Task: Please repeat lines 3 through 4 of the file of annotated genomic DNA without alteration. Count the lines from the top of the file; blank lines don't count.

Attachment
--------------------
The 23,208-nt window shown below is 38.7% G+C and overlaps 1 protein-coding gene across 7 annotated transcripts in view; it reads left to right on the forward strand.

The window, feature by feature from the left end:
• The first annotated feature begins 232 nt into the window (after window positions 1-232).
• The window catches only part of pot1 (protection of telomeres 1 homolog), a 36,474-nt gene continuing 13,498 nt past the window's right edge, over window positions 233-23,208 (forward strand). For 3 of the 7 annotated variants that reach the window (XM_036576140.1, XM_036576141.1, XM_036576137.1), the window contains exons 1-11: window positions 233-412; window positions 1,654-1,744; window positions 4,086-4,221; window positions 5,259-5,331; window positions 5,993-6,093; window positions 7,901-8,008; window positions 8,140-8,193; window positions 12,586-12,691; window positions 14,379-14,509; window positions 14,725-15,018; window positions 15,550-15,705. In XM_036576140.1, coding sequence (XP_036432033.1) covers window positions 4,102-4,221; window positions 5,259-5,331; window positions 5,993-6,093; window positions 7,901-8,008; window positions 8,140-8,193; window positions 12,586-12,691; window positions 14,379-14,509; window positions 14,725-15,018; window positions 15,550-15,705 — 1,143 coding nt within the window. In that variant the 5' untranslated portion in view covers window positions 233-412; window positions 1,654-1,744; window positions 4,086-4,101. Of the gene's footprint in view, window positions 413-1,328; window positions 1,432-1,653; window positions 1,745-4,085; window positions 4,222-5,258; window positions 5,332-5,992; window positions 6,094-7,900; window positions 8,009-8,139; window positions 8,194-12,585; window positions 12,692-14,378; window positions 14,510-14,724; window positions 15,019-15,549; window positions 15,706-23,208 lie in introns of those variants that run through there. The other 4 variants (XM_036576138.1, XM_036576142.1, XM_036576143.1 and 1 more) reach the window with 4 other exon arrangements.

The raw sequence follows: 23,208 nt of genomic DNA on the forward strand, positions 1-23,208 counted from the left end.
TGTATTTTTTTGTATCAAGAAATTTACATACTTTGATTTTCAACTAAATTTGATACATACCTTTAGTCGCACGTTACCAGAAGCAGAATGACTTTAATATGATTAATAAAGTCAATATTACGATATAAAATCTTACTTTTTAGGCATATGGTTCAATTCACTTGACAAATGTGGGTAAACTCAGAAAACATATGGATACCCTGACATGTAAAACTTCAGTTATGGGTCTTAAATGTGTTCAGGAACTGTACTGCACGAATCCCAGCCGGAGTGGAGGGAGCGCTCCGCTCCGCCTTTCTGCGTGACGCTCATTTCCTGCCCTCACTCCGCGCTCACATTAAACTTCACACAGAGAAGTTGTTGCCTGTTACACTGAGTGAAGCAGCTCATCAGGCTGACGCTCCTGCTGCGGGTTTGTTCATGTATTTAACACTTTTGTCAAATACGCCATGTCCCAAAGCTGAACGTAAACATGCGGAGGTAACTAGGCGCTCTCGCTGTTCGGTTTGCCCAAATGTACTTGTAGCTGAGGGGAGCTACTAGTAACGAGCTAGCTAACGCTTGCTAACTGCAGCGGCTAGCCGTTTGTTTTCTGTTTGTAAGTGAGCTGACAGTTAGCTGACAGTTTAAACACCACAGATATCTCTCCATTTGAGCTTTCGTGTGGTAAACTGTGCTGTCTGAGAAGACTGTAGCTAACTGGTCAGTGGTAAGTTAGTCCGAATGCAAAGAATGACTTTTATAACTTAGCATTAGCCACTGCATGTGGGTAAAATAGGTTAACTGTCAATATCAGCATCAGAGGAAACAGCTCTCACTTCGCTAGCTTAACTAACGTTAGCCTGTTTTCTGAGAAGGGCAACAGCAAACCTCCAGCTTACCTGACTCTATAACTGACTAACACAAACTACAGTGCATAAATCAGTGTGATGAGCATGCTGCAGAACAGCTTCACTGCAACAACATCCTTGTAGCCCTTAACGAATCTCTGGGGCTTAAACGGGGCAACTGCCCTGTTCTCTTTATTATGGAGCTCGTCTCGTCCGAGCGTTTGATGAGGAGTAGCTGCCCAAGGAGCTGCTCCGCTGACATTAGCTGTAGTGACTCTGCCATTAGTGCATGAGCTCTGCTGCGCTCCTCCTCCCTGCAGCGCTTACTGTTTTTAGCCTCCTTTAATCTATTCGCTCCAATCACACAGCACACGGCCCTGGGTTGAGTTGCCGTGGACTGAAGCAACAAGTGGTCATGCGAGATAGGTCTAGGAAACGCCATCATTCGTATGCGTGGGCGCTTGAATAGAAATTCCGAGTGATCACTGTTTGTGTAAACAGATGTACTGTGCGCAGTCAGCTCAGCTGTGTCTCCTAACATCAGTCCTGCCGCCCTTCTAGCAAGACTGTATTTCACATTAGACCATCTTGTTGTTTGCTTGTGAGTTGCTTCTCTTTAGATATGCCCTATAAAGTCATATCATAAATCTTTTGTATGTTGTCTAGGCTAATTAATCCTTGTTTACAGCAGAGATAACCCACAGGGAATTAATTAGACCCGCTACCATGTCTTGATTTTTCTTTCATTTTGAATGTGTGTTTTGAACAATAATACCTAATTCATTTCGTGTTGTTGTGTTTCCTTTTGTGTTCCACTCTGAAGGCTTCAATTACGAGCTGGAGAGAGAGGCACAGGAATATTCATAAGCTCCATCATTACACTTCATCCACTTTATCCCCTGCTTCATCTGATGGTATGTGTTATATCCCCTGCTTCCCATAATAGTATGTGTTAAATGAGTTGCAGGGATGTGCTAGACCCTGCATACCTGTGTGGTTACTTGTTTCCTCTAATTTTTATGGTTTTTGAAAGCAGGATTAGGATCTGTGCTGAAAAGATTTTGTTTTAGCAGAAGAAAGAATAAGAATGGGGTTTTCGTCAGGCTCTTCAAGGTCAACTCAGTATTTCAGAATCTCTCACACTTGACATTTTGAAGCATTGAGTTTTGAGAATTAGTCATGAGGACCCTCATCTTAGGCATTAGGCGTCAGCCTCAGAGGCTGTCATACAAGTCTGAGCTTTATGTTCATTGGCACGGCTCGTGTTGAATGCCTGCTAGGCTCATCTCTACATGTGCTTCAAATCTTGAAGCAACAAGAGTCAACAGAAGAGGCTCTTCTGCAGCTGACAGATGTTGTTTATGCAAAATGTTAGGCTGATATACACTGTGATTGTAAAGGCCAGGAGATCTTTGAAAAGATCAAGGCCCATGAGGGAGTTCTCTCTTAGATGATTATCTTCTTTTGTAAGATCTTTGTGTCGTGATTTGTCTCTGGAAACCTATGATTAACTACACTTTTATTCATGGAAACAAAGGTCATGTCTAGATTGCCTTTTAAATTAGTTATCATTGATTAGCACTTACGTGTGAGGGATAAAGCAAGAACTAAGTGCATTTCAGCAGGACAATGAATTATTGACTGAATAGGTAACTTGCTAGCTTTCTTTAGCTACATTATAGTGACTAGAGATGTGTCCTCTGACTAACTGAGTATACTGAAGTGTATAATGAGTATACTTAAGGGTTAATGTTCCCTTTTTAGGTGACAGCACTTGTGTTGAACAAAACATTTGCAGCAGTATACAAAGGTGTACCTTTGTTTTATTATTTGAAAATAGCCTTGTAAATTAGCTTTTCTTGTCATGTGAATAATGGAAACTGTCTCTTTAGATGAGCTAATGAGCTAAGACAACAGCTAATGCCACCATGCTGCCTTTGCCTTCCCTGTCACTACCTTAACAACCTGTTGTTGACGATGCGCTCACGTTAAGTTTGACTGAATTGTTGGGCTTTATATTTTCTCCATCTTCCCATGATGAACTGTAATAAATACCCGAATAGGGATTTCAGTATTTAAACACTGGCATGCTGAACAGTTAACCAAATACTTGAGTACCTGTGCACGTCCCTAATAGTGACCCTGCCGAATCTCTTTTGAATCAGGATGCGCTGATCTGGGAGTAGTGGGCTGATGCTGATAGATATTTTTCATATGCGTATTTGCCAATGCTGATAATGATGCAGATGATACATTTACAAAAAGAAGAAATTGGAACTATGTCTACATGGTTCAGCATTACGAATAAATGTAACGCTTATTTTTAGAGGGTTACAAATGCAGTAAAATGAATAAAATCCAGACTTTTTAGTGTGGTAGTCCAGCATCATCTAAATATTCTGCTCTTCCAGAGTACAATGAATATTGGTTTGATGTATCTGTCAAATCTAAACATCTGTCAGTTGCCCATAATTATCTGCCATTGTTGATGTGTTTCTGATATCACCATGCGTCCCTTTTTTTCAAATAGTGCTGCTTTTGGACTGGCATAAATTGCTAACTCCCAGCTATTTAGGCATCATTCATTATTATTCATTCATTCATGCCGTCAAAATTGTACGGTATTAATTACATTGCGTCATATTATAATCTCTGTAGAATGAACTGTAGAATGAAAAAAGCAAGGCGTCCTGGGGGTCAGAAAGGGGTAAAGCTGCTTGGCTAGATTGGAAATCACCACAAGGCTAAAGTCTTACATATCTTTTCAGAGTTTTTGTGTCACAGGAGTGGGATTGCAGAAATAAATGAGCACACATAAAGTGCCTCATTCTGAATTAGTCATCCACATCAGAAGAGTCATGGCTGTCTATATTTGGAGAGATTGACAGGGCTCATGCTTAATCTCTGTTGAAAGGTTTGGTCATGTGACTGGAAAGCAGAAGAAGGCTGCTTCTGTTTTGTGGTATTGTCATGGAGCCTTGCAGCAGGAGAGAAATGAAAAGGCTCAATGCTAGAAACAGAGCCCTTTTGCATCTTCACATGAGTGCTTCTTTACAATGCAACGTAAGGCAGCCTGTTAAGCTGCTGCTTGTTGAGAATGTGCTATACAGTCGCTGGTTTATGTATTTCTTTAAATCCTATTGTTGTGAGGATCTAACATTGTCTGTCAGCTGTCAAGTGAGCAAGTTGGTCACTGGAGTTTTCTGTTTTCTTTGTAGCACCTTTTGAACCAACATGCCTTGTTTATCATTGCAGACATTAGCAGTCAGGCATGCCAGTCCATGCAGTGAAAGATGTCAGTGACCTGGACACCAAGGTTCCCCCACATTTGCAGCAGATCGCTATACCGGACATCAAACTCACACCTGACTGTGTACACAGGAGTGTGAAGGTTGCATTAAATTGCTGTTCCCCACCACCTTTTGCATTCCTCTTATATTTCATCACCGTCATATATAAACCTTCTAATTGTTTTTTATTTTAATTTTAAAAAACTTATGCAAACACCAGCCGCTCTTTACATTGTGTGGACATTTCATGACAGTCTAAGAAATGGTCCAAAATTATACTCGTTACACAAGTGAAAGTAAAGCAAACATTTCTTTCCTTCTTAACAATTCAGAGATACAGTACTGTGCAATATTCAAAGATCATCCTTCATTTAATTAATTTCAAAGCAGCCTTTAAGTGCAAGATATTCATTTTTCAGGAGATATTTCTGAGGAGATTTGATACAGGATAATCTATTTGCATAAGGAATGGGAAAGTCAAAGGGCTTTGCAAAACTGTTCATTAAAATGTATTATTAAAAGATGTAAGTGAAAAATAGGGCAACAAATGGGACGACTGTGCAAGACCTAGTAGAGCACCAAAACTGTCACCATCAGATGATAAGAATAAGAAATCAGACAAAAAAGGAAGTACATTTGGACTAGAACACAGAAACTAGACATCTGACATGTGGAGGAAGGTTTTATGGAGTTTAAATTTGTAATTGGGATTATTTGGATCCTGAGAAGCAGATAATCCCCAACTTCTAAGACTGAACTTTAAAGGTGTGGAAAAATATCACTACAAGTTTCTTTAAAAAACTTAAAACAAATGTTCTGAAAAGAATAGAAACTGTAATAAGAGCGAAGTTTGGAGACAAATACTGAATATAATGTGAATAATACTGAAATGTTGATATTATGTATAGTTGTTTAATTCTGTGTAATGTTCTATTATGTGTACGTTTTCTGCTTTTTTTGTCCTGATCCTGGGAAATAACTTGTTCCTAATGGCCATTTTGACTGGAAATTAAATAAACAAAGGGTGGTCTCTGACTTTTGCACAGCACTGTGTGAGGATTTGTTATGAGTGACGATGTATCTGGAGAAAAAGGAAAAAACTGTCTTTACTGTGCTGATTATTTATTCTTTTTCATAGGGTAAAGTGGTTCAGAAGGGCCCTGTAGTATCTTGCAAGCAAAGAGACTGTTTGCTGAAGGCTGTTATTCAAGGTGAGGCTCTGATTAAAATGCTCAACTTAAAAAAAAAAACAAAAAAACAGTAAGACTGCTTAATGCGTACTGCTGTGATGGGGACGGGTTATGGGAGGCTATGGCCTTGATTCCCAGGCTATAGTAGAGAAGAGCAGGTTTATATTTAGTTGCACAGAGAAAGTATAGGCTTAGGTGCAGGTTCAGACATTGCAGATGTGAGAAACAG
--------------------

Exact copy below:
• The first annotated feature begins 232 nt into the window (after window positions 1-232).
• The window catches only part of pot1 (protection of telomeres 1 homolog), a 36,474-nt gene continuing 13,498 nt past the window's right edge, over window positions 233-23,208 (forward strand). For 3 of the 7 annotated variants that reach the window (XM_036576140.1, XM_036576141.1, XM_036576137.1), the window contains exons 1-11: window positions 233-412; window positions 1,654-1,744; window positions 4,086-4,221; window positions 5,259-5,331; window positions 5,993-6,093; window positions 7,901-8,008; window positions 8,140-8,193; window positions 12,586-12,691; window positions 14,379-14,509; window positions 14,725-15,018; window positions 15,550-15,705. In XM_036576140.1, coding sequence (XP_036432033.1) covers window positions 4,102-4,221; window positions 5,259-5,331; window positions 5,993-6,093; window positions 7,901-8,008; window positions 8,140-8,193; window positions 12,586-12,691; window positions 14,379-14,509; window positions 14,725-15,018; window positions 15,550-15,705 — 1,143 coding nt within the window. In that variant the 5' untranslated portion in view covers window positions 233-412; window positions 1,654-1,744; window positions 4,086-4,101. Of the gene's footprint in view, window positions 413-1,328; window positions 1,432-1,653; window positions 1,745-4,085; window positions 4,222-5,258; window positions 5,332-5,992; window positions 6,094-7,900; window positions 8,009-8,139; window positions 8,194-12,585; window positions 12,692-14,378; window positions 14,510-14,724; window positions 15,019-15,549; window positions 15,706-23,208 lie in introns of those variants that run through there. The other 4 variants (XM_036576138.1, XM_036576142.1, XM_036576143.1 and 1 more) reach the window with 4 other exon arrangements.